Her passion for art and long career in retail flamed her love of cities, especially Paris, New York and Washington, D.C. In 1960, she studied at the Paris-Sorbonne University on the Sweet Briar Junior Year in France program.  She loved to tell the story of being Sam Waterston’s leading lady for their student production. 

New York City was also one of her homes, as she had become intimate with its avenues while accompanying her father on weekly buying trips to the Garment District, and decades later her daughter Sarah settled there, becoming a writer. 

Mrs. Witting loved to share memories of hot chocolate at Rumpelmayer’s, and she never missed a trip to see the Christmas windows on Fifth Avenue, comparing and critiquing each one to those of years past. In D.C., her daughter Jen practices law, and some of Mrs. Witting’s favorite art resides in the Phillips Collection and the National Gallery, where she used to take her preschool daughters to memorize which artists did which paintings. 

From the City of Lights, she returned pregnant and married to her first husband, Hugh Key, much to the surprise of her parents. He introduced her to his religion (Christian Science) and his home state (Oklahoma), where they settled for a few years. She became a lifelong student of Christian Science and communicated for the rest of her life with Hugh about the religion and many shared interests. 

She met her second husband (Lawrence “Loss” Litchfield) through the church and shared with him a love of people and an ability to make new friends wherever they went until his sudden passing in 1996. She served the church in many capacities, including as First and Second Reader and president of numerous church boards. 

She loved her work as a Christian Science chaplain in the Mercer County Correctional Center, where she used her legal knowledge to help some seek justice.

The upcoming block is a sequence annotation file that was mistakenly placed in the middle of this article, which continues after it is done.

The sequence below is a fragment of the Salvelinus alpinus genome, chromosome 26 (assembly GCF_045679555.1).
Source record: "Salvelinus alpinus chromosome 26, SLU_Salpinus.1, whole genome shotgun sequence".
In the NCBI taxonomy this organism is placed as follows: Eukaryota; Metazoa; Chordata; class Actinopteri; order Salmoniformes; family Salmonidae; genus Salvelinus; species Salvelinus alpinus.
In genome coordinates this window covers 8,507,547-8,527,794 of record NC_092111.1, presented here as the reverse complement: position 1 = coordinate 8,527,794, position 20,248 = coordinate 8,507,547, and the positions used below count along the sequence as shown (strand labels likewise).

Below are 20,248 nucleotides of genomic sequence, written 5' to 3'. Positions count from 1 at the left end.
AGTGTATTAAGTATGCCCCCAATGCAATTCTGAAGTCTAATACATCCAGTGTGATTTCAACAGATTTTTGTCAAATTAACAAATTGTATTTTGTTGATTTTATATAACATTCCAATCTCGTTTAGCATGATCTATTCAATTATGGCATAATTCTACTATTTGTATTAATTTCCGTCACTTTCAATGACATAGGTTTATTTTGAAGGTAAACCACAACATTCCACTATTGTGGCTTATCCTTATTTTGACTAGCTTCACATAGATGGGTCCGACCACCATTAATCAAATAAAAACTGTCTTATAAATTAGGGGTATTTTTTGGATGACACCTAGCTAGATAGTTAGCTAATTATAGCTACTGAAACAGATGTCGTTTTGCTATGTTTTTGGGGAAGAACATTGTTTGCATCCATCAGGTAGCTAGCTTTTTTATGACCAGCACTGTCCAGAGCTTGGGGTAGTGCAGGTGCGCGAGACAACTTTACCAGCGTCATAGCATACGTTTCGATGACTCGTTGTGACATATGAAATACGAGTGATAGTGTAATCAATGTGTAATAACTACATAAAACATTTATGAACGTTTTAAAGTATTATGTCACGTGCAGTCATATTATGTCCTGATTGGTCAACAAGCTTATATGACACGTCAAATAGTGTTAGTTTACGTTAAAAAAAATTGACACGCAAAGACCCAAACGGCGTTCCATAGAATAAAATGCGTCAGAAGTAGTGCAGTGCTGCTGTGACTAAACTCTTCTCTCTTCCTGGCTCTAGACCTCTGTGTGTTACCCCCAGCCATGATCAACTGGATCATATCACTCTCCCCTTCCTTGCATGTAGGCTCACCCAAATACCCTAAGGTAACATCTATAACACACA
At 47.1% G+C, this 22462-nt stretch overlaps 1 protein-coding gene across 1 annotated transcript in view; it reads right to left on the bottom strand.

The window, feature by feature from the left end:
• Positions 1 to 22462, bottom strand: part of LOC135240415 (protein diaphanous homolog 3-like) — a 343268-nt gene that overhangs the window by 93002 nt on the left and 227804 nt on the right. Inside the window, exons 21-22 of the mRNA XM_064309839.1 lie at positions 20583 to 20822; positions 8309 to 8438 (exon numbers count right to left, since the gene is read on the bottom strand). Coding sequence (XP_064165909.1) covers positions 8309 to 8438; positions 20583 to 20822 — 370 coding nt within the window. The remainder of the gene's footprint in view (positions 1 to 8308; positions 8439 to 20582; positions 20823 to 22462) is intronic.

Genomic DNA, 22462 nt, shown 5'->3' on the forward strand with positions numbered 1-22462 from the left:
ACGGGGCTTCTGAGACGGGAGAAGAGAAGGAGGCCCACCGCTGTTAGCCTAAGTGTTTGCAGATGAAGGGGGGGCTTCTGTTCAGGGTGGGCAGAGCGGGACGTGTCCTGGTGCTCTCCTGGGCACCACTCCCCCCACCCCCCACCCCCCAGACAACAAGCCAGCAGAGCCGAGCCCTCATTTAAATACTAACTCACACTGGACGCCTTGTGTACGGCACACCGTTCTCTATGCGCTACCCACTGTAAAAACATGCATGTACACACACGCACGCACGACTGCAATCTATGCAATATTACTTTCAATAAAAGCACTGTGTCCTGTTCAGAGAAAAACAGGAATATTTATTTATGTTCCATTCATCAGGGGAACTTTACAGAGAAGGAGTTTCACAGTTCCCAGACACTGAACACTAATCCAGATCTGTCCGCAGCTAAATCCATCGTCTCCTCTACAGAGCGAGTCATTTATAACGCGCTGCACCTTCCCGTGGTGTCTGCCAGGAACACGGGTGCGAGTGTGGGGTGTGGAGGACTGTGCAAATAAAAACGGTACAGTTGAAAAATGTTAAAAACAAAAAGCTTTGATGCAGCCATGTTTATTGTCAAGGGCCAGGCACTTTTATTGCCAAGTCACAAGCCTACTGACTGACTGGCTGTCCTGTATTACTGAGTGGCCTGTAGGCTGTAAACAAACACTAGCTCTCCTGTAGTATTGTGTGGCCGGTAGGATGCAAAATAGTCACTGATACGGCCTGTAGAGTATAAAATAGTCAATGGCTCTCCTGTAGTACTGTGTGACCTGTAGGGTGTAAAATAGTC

Her last husband, Paul Witting, was sweet on her since their shared childhood in Rutherford and greatly expanded her extended family. She was proud of his courageous contributions and sacrifices as a Marine and Vietnam veteran. 

She taught her many children and grandchildren that class has nothing to do with how much money you have or how you were brought up, but about treating others with love. She did, however, delight in handing out “Tiffany’s Table Manners for Teenagers.” Two days before she died, she gathered family members (18 loved ones were in the house that day) to say good-bye.

After directing each attendee to kiss her cheek, her last words to the younger children were: “Remember what I told you,” pointing at them as they nodded and chorused, “Don’t let the rich and greedy take advantage of the poor and needy!”

Family and friends will miss her gracious gratitude. In elegant handwriting, she prolifically thanked everyone, even for the smallest things, on note cards from the most recent art museum she had visited. 

Mrs. Witting is survived by her husband, Paul; her children, Jennifer Key, Sarah Key (and her life partner, Joshua Goldberg), Lucinda Litchfield Gambone, Victoria Lowell, Paul K. Witting (and his wife, Marcella), Chris Witting (and his wife, Julia), and Tim Witting; her grandchildren, Benjamin Key-Comis, Elizabeth Sockolov, Jackie Gambone, Adam Finkel, Chris Witting Jr., Isabella Witting, Angelina Witting, Dylan Witting, Tanner Witting, Lila Witting, Gabriel and Araceli Rodriguez; four great-grandchildren; her former husband, Hugh Key, and his sister, Anne Key Davis. 

In her memory, donations may be made to her beloved Wellesley College, sent to the Development Office, Wellesley College, 106 Central St., Wellesley, MA 02481 or made online via